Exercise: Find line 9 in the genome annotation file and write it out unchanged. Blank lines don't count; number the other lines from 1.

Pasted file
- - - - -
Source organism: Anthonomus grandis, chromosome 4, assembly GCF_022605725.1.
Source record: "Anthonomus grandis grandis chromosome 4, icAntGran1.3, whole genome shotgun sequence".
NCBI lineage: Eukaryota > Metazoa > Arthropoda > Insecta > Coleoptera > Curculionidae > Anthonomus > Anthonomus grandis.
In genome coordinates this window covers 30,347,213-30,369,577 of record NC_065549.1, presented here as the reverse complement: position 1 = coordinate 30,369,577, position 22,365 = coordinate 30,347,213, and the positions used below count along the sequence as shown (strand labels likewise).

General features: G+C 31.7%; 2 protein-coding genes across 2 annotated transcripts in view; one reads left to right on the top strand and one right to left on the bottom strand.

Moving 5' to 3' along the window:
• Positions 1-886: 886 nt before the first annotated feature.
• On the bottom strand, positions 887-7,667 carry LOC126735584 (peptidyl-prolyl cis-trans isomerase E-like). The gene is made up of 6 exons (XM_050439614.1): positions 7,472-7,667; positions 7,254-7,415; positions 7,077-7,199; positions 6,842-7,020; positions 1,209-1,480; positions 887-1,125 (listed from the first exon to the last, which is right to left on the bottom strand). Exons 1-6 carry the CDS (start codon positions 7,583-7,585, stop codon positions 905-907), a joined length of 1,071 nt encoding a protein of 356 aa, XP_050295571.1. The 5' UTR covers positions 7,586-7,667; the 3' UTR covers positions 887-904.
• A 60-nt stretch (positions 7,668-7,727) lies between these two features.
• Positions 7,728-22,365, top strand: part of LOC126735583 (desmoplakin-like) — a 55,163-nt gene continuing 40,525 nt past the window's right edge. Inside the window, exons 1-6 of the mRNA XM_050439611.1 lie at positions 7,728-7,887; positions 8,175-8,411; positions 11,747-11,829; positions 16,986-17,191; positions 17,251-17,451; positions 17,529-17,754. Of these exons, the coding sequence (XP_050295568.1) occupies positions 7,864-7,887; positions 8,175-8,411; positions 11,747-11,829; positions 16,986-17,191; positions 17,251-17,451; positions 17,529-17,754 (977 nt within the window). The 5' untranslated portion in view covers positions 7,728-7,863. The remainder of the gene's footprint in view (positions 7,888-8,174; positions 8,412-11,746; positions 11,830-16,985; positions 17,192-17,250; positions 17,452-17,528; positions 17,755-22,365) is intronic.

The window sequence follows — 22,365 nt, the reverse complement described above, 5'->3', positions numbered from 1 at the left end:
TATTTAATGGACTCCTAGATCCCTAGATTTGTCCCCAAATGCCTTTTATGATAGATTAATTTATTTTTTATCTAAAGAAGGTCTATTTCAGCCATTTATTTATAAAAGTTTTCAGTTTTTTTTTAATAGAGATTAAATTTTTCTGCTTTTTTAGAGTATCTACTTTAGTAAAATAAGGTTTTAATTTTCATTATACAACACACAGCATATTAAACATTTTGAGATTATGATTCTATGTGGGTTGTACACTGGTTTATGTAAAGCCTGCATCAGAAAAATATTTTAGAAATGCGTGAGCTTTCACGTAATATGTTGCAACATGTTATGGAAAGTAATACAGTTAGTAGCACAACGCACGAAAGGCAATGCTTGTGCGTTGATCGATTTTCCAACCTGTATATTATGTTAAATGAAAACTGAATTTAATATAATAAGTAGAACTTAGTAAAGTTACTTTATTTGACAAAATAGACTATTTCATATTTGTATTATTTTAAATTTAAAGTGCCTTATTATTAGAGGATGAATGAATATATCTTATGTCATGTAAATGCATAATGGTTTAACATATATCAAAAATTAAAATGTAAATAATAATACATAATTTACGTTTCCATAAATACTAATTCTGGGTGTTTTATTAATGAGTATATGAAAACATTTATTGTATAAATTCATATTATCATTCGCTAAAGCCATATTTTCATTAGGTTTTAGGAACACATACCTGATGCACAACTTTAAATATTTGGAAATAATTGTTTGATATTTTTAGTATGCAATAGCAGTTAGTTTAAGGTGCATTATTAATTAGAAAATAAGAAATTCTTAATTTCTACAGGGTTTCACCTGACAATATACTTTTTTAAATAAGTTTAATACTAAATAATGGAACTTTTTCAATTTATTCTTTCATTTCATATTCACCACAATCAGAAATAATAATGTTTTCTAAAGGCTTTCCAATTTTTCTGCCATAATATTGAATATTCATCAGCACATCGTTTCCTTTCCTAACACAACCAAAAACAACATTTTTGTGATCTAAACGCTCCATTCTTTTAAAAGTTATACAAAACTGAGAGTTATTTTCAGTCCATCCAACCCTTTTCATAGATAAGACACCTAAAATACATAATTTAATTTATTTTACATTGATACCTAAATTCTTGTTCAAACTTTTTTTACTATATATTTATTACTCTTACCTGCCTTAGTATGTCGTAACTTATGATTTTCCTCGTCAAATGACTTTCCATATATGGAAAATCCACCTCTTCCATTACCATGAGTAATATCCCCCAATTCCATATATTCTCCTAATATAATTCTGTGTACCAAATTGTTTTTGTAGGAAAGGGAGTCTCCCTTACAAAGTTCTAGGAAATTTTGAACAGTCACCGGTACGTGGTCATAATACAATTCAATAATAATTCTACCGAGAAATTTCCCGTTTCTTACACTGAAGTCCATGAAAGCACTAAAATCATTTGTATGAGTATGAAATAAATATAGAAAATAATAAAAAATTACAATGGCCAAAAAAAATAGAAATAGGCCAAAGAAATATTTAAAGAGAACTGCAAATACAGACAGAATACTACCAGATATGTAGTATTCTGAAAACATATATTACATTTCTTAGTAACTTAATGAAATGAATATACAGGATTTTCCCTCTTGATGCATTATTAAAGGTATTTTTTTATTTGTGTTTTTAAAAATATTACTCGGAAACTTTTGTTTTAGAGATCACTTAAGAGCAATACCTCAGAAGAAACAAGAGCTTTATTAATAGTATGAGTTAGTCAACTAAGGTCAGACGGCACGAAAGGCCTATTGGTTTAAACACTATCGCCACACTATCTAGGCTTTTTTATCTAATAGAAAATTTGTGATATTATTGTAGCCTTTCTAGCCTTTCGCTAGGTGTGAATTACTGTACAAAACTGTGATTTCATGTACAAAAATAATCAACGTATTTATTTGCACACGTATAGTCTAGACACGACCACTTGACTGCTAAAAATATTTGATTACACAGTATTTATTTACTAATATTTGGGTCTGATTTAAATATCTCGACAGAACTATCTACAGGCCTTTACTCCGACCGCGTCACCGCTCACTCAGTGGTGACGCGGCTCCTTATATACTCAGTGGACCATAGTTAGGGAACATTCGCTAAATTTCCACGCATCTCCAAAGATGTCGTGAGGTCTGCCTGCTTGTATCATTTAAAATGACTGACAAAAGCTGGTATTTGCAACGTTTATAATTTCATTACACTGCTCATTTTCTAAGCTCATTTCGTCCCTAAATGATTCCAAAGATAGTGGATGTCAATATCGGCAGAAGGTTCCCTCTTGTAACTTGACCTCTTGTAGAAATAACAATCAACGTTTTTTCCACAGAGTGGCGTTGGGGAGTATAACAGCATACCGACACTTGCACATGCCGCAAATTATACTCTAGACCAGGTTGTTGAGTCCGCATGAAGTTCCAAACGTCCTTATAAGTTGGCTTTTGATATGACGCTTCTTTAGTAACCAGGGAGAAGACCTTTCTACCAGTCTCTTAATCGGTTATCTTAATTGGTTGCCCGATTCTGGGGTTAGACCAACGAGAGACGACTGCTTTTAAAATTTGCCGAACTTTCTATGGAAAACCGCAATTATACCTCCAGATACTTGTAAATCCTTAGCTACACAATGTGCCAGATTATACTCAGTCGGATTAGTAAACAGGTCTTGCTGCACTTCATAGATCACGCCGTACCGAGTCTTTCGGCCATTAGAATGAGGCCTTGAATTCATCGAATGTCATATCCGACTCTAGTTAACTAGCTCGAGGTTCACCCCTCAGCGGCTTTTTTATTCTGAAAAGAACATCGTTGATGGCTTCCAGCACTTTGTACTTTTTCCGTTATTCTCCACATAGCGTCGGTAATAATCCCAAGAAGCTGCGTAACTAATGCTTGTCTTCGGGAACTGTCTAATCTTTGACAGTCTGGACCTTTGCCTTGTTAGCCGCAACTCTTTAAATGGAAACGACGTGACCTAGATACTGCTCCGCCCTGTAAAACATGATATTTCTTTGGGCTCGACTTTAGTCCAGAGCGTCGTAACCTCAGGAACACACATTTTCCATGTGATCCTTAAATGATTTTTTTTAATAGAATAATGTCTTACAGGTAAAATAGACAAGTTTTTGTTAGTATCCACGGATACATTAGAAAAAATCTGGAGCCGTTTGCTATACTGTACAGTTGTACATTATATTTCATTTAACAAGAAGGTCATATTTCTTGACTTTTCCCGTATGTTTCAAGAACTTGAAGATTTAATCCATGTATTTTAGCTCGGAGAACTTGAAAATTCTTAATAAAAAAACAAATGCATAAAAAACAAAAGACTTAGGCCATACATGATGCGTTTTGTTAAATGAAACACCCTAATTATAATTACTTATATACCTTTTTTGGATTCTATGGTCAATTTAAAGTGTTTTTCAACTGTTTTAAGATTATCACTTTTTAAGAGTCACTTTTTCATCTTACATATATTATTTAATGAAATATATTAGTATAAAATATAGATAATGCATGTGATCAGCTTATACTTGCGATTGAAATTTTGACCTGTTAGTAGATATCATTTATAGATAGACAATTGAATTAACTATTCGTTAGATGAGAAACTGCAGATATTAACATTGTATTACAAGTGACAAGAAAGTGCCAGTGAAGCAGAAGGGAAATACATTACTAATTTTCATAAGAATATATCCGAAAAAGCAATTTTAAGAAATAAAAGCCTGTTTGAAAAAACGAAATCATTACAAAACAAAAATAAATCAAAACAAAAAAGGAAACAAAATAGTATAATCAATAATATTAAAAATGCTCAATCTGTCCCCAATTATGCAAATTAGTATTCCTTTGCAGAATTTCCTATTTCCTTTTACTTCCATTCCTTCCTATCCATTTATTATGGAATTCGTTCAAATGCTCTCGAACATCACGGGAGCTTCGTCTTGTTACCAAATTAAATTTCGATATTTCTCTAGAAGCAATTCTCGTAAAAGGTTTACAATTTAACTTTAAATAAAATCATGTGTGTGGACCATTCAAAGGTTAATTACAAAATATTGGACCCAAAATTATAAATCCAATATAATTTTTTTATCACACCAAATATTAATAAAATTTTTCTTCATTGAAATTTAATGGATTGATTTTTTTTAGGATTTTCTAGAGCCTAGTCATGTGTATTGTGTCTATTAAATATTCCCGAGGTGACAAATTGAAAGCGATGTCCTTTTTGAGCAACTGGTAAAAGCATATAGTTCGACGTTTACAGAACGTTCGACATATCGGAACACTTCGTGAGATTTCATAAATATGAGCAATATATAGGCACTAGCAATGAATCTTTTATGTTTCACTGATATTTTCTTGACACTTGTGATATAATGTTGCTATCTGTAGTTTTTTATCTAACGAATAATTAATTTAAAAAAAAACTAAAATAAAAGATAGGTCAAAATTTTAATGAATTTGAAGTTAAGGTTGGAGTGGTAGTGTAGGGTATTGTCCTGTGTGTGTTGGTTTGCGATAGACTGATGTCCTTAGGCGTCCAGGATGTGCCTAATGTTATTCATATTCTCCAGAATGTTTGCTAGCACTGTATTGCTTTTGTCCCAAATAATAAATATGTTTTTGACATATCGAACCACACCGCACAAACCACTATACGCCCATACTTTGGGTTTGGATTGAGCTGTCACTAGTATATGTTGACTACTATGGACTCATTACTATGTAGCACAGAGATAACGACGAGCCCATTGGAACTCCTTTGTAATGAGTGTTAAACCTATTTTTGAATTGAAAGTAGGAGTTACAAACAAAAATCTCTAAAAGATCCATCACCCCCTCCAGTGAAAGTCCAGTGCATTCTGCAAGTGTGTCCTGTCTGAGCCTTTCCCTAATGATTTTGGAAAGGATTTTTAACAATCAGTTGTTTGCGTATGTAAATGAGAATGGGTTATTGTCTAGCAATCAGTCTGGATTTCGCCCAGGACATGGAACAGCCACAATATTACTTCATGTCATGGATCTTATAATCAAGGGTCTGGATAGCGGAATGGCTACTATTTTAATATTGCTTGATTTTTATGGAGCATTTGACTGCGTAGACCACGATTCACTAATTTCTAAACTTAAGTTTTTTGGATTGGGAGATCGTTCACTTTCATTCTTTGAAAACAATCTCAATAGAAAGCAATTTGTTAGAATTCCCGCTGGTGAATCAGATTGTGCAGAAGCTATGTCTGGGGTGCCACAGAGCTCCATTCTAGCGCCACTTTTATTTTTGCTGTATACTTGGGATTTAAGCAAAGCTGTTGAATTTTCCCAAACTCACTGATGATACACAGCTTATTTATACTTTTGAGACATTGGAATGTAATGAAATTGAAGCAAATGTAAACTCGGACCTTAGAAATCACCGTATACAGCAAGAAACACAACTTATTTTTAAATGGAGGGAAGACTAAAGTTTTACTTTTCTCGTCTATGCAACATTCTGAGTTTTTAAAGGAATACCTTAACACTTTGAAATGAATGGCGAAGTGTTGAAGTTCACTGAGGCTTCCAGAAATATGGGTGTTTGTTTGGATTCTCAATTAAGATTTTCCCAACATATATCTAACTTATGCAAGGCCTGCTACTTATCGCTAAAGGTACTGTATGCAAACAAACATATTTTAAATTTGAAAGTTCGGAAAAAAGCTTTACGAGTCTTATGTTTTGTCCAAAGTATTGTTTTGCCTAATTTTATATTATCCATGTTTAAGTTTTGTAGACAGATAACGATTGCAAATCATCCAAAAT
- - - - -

• A 60-nt stretch (positions 7,668-7,727) lies between these two features.